Yeah, like i'm the same shade as my mum, and dad, and brother, and sister. Well, I'm not. Are you going to write an article about how my sister's hair is straighter, or how some people think she is Somalian? Is that interesting? NO, because it's not 'white'. It's not interesting that black people have variation except when that variation looks white, because that is encroaching on the ever-threatened 'whiteness' and then it's worthy of a tv programme and 2200 words in the Guardian. It's the white that is surprising, that it pops up in our (black) families. Because, you know, if white people are really black then how can we tell white people from white (but really black) people. That's scary, isn't it? Is that what this is? Or maybe you think pointing this out is a way to end racism, or something delusional and grand like that?

I wonder, because I don't think we can expect an article in the Guardian about how one fraternal twin brother has brown hair and the other has blonde hair - because that phenotype difference is common among white people, it's almost expected, it appears, even changing looks like babies born with blue eyes that changes to green and then to brown - by the way, why not write about that? As a black person, someone born black who stayed black, I think that is amazing. Why no column inches? Because my racial ignorance doesn't make headlines, does it? But white racial ignorance parading as a stab at enlightenment does.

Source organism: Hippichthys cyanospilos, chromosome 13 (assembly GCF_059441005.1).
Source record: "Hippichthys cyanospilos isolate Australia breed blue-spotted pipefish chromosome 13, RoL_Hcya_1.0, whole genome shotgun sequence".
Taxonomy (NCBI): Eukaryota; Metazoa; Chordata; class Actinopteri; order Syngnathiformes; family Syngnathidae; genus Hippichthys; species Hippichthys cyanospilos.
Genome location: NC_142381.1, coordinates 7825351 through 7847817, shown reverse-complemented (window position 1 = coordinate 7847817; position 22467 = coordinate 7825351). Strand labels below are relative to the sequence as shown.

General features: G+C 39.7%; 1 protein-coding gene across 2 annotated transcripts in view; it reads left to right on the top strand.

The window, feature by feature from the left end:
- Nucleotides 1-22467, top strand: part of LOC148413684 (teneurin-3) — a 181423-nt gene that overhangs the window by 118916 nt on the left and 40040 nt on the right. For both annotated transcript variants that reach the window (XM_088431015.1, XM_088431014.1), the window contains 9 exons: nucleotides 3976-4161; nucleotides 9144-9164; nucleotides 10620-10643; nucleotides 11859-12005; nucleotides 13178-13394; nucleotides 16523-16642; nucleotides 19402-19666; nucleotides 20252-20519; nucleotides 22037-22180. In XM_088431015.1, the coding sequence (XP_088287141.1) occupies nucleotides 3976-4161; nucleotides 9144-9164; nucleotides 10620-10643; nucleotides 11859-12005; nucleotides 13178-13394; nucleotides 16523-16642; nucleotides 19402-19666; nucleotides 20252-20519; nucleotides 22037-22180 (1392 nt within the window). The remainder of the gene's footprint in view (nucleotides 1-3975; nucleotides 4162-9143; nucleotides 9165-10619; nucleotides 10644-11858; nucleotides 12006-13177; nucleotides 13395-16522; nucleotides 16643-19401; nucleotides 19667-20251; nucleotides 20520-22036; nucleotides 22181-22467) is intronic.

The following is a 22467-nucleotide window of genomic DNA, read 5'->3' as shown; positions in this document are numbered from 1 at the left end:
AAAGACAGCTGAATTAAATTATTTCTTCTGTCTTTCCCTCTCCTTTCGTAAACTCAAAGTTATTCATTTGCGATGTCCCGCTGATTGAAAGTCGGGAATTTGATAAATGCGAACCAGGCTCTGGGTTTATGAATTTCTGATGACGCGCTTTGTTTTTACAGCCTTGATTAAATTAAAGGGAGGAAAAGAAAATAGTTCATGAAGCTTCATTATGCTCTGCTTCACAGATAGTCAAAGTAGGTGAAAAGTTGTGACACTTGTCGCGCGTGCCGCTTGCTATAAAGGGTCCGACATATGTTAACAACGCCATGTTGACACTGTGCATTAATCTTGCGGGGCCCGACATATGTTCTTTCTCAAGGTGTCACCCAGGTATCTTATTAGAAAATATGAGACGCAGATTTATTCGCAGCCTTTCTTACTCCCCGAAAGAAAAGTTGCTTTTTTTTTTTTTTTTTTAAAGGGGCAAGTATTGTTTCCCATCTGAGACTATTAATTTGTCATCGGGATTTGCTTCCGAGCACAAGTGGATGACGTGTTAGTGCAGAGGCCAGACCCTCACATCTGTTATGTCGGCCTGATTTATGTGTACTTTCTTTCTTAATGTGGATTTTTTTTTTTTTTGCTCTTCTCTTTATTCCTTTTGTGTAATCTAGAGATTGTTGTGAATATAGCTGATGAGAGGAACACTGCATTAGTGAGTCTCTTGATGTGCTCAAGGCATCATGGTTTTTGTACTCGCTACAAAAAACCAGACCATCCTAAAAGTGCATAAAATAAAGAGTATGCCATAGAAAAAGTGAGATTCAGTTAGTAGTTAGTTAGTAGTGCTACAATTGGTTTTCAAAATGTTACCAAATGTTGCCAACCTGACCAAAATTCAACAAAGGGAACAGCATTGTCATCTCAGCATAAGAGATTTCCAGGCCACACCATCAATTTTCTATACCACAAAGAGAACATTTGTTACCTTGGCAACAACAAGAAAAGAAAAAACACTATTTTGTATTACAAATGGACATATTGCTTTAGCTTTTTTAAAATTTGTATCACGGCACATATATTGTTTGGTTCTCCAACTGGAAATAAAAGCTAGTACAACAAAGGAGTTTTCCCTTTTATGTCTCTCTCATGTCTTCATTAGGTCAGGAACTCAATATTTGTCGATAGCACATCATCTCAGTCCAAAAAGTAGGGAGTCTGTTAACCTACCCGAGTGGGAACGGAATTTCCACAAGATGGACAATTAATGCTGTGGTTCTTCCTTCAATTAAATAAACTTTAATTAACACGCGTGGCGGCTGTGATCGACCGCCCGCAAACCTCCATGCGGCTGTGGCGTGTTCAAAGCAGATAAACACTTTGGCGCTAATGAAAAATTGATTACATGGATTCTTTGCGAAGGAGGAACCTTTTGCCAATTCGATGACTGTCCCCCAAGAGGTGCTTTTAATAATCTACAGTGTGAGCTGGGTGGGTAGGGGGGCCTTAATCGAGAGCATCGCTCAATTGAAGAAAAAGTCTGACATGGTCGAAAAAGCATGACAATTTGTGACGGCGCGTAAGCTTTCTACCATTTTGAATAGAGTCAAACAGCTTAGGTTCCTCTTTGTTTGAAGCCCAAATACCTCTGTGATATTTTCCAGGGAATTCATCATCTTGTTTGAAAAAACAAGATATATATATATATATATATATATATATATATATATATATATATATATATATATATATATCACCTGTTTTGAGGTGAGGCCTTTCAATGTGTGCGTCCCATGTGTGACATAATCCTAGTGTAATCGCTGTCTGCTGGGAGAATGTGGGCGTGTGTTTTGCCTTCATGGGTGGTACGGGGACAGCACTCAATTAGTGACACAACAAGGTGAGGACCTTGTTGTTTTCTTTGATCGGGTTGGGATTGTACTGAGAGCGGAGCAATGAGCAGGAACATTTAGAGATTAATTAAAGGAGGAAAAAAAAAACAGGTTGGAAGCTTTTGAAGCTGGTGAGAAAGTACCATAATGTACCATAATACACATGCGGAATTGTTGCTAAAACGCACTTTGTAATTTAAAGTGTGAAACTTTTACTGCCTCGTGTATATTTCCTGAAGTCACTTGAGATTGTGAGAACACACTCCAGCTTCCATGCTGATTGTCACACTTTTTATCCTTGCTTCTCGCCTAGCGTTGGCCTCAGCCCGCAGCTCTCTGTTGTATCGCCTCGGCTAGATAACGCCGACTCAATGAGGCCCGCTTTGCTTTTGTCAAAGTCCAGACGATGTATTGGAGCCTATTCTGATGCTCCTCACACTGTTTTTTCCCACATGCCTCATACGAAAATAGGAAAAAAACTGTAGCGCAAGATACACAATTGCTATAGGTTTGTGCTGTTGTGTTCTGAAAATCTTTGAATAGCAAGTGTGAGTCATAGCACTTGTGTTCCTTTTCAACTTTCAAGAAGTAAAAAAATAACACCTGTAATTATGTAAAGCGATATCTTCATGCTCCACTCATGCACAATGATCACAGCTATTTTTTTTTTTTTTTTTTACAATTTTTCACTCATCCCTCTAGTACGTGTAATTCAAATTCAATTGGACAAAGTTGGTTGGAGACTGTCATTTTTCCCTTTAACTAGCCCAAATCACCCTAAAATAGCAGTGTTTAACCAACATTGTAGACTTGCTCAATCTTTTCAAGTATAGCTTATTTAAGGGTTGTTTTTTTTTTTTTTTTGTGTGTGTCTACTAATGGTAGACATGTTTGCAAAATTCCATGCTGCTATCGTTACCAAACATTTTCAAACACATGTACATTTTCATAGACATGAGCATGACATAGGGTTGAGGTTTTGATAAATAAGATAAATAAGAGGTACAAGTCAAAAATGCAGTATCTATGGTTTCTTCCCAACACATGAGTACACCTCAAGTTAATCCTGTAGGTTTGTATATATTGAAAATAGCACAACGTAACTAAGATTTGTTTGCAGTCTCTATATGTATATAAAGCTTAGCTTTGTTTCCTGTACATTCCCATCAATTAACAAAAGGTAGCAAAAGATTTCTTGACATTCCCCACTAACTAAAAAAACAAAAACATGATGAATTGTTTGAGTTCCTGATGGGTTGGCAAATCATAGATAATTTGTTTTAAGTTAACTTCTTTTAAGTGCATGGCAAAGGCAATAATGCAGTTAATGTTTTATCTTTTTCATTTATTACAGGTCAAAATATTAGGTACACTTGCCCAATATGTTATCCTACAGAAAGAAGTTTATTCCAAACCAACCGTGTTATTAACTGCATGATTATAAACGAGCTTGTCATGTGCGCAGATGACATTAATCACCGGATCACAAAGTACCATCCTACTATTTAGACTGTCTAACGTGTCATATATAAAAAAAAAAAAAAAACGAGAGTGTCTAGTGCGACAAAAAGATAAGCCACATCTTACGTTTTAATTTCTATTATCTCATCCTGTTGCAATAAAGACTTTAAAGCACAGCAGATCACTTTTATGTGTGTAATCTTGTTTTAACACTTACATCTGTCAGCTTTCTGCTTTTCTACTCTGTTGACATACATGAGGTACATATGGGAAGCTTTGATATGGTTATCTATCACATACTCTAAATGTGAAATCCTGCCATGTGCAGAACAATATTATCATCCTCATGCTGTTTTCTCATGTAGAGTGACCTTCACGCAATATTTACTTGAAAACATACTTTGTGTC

Ok, so maybe they thought it was educational to write this article. (White) People need to know that some black people have children that look white. But come on, I think it is at Key Stage 4 / GCSE (ages 14-16) or before that we learn that mummy looks this way, daddy looks that way, and if they have four children, these genes will be passed on in this way - gene inheritance. Just in case you missed that class, don't worry, it's here thanks to BBC Bitesize.

See, but I think many, if not most, Guardian readers got to high school and stayed into the last say, two or three years and went to science class. So they know this already. It's not remarkable when a white woman has a 'black' looking child. What maybe the Guardian didn't think was that people would realise that black people might have some white in them. Because that turns everything on its head doesn't it? I mean, white people who are black, black people with white in them. This whole 'race' thing is beginning to look a little shaky, isn't it?

Oh my gosh i'm so bored by this drudge.

Just in case you think the article can't be as bad as this, here are some snippets that caught my attention as I tried unsuccessfully to read to the end:

"The boys' colour was the most obvious, and extraordinary, difference."

Like I said earlier, that is to white people who have very little insight into black experiences, to black people it's definitely within the range of normal to have some kids lighter and some kids darker.